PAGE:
Planning a trip when regulations permit?
Travel is generally enjoyable and after months of staying at home – the safest place to be during a pandemic – we are probably eager to take a long-overdue vacation. Nevertheless, after months of hearing about Covid cases and highly infectious variants, it is understandable if some anxiety or stress creeps in before and during a getaway. This calls for proactive stress management.
Here are 5 practical tips on how to manage your stress level
This came to mind the other day, when my husband mentioned travelling again. Before Covid, we travelled frequently for work and family holidays but it has been so long that I have forgotten all the little details that needs to be taken care of for a hassle-free, and hopefully, stress-free trip.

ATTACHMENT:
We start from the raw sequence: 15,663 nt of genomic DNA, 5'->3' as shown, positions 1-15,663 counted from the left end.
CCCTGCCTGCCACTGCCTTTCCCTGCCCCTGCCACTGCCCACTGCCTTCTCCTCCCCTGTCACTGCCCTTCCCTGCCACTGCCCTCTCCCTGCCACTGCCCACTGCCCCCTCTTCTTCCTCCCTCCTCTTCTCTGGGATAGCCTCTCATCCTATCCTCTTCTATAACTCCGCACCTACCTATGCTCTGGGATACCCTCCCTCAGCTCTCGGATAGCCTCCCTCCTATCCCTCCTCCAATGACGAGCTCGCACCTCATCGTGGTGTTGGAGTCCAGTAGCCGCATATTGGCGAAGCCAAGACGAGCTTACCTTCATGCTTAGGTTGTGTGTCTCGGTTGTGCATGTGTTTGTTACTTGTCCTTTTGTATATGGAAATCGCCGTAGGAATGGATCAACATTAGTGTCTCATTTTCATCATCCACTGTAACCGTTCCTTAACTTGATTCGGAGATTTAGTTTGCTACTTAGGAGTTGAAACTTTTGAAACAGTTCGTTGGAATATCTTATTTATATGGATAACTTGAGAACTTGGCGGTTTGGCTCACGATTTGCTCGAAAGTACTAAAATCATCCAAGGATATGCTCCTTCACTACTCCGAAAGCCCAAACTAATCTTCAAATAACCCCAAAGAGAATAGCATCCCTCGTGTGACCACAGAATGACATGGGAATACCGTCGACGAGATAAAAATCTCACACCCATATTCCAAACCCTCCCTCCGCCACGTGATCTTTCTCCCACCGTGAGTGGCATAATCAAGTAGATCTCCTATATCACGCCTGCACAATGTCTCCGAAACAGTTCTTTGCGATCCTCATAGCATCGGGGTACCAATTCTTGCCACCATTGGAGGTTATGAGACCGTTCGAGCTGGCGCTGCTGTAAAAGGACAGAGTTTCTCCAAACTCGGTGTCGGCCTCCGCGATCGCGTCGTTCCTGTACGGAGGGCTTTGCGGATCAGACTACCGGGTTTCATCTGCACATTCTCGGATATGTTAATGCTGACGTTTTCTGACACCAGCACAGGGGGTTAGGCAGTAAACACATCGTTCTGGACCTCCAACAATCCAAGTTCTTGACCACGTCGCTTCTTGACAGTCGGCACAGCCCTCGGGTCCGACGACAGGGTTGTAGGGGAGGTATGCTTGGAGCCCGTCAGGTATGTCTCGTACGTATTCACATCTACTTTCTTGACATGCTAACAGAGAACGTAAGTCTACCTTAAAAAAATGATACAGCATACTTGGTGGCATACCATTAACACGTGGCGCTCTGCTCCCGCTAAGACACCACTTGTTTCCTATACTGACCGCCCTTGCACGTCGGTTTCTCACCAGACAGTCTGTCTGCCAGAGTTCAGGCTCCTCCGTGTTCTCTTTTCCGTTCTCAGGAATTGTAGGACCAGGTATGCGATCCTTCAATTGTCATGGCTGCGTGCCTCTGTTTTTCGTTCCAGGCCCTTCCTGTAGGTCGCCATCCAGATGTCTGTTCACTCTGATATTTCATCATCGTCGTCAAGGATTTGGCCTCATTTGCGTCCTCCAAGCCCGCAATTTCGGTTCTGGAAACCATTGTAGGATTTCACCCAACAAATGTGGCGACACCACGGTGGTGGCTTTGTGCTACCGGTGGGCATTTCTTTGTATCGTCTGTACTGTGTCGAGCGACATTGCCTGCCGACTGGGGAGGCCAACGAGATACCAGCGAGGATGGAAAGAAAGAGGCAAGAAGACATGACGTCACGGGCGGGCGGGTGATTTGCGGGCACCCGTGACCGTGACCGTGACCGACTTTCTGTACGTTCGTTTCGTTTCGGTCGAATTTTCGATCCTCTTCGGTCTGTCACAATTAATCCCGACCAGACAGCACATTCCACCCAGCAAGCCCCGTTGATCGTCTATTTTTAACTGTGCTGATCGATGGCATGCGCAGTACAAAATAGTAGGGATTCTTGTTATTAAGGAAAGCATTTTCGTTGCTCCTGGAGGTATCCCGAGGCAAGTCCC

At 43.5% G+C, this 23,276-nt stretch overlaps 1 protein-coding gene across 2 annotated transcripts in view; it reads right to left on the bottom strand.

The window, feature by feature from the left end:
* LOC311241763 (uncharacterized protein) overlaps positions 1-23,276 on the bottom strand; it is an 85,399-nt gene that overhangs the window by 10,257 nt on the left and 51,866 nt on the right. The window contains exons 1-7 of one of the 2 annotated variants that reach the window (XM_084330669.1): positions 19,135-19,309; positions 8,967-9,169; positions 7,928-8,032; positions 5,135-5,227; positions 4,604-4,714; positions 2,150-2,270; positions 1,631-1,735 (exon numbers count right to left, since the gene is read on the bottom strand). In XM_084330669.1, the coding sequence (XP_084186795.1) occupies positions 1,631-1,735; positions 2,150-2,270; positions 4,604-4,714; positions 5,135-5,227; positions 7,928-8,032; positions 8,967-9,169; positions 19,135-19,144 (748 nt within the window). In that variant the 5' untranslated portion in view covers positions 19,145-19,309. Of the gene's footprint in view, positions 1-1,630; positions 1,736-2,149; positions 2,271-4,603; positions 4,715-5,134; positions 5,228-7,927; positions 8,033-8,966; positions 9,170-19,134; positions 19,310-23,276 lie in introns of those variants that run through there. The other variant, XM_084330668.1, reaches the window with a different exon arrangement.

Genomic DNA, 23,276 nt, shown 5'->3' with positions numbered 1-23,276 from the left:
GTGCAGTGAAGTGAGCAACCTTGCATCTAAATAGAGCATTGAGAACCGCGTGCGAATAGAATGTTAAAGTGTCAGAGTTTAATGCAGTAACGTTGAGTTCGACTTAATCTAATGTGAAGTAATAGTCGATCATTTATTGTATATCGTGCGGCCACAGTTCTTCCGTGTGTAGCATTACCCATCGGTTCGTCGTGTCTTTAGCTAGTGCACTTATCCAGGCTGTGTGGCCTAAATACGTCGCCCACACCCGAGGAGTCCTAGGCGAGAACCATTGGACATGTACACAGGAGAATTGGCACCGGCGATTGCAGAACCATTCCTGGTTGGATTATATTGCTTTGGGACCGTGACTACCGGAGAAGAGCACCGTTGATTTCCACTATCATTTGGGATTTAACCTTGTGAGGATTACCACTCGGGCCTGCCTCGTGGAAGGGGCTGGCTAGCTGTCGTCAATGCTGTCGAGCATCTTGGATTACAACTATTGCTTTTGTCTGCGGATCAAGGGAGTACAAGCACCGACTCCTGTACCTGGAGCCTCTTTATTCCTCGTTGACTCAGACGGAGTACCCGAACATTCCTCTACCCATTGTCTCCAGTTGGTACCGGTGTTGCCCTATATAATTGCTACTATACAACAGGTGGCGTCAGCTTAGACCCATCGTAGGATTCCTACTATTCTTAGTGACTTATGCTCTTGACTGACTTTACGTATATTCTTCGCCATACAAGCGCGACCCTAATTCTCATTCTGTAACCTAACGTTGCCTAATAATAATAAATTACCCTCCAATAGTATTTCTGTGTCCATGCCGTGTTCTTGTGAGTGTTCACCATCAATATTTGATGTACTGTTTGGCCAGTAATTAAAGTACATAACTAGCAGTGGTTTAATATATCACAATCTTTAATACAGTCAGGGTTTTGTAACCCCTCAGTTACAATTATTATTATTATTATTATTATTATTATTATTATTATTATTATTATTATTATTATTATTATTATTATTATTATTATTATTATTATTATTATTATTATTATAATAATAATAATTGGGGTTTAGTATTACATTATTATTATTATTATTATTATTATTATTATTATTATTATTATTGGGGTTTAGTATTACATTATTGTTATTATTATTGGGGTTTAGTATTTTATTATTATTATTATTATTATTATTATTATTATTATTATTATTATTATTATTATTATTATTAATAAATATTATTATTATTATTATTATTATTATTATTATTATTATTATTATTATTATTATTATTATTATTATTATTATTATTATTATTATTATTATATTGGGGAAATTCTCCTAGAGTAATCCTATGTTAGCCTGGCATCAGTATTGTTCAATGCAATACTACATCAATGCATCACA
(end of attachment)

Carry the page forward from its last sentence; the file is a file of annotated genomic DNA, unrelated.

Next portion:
What little details? Well, there is packing travel essentials and weather-appropriate clothing, getting foreign currency, small notes if possible (which is usually difficult to get hold of), planning the trip, sorting out the kids and what they need, getting documents in order, checking regularly for policy changes and the Covid situation at the intended destination. The list is endless so I think I’ll have to plan my trip with a mind map.
The mind map brings me to some good news. There are ways to reduce and manage stress while travelling. Stress management starts with anticipating when and where stress may arise and knowing what to do for stress relief.
To ease the process, here are 5 stress management travel tips to prepare for that wonderful day when we can enjoy travel adventures once again.